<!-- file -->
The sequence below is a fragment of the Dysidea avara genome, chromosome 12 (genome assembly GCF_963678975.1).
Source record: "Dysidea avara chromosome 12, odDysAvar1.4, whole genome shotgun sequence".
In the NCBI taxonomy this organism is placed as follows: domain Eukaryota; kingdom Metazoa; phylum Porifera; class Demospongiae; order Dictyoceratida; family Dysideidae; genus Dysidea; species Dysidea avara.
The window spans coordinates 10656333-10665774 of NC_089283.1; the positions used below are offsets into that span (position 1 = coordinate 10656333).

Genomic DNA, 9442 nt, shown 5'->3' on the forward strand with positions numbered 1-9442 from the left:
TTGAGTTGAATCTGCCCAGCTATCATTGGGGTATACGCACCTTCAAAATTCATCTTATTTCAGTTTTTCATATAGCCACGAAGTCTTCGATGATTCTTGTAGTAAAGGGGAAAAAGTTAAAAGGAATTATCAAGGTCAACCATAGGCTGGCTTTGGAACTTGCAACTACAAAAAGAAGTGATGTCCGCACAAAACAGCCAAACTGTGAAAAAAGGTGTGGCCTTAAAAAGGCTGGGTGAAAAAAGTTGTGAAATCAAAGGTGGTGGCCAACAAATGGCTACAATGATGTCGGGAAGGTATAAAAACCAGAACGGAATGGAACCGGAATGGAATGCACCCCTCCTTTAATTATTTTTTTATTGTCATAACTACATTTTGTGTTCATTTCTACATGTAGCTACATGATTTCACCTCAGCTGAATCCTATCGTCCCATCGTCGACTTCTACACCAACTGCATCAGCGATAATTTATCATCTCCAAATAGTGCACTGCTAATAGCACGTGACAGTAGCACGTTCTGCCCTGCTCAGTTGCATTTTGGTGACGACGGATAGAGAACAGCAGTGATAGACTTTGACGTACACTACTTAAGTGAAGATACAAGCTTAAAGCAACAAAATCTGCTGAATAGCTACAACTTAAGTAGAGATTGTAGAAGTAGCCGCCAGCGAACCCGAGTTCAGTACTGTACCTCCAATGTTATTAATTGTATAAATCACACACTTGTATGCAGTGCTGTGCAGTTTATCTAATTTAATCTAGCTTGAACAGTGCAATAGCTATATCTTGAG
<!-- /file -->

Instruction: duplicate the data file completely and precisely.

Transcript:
The sequence below is a fragment of the Dysidea avara genome, chromosome 12 (genome assembly GCF_963678975.1).
Source record: "Dysidea avara chromosome 12, odDysAvar1.4, whole genome shotgun sequence".
In the NCBI taxonomy this organism is placed as follows: domain Eukaryota; kingdom Metazoa; phylum Porifera; class Demospongiae; order Dictyoceratida; family Dysideidae; genus Dysidea; species Dysidea avara.
The window spans coordinates 10656333-10665774 of NC_089283.1; the positions used below are offsets into that span (position 1 = coordinate 10656333).

Genomic DNA, 9442 nt, shown 5'->3' on the forward strand with positions numbered 1-9442 from the left:
TTGAGTTGAATCTGCCCAGCTATCATTGGGGTATACGCACCTTCAAAATTCATCTTATTTCAGTTTTTCATATAGCCACGAAGTCTTCGATGATTCTTGTAGTAAAGGGGAAAAAGTTAAAAGGAATTATCAAGGTCAACCATAGGCTGGCTTTGGAACTTGCAACTACAAAAAGAAGTGATGTCCGCACAAAACAGCCAAACTGTGAAAAAAGGTGTGGCCTTAAAAAGGCTGGGTGAAAAAAGTTGTGAAATCAAAGGTGGTGGCCAACAAATGGCTACAATGATGTCGGGAAGGTATAAAAACCAGAACGGAATGGAACCGGAATGGAATGCACCCCTCCTTTAATTATTTTTTTATTGTCATAACTACATTTTGTGTTCATTTCTACATGTAGCTACATGATTTCACCTCAGCTGAATCCTATCGTCCCATCGTCGACTTCTACACCAACTGCATCAGCGATAATTTATCATCTCCAAATAGTGCACTGCTAATAGCACGTGACAGTAGCACGTTCTGCCCTGCTCAGTTGCATTTTGGTGACGACGGATAGAGAACAGCAGTGATAGACTTTGACGTACACTACTTAAGTGAAGATACAAGCTTAAAGCAACAAAATCTGCTGAATAGCTACAACTTAAGTAGAGATTGTAGAAGTAGCCGCCAGCGAACCCGAGTTCAGTACTGTACCTCCAATGTTATTAATTGTATAAATCACACACTTGTATGCAGTGCTGTGCAGTTTATCTAATTTAATCTAGCTTGAACAGTGCAATAGCTATATCTTGAG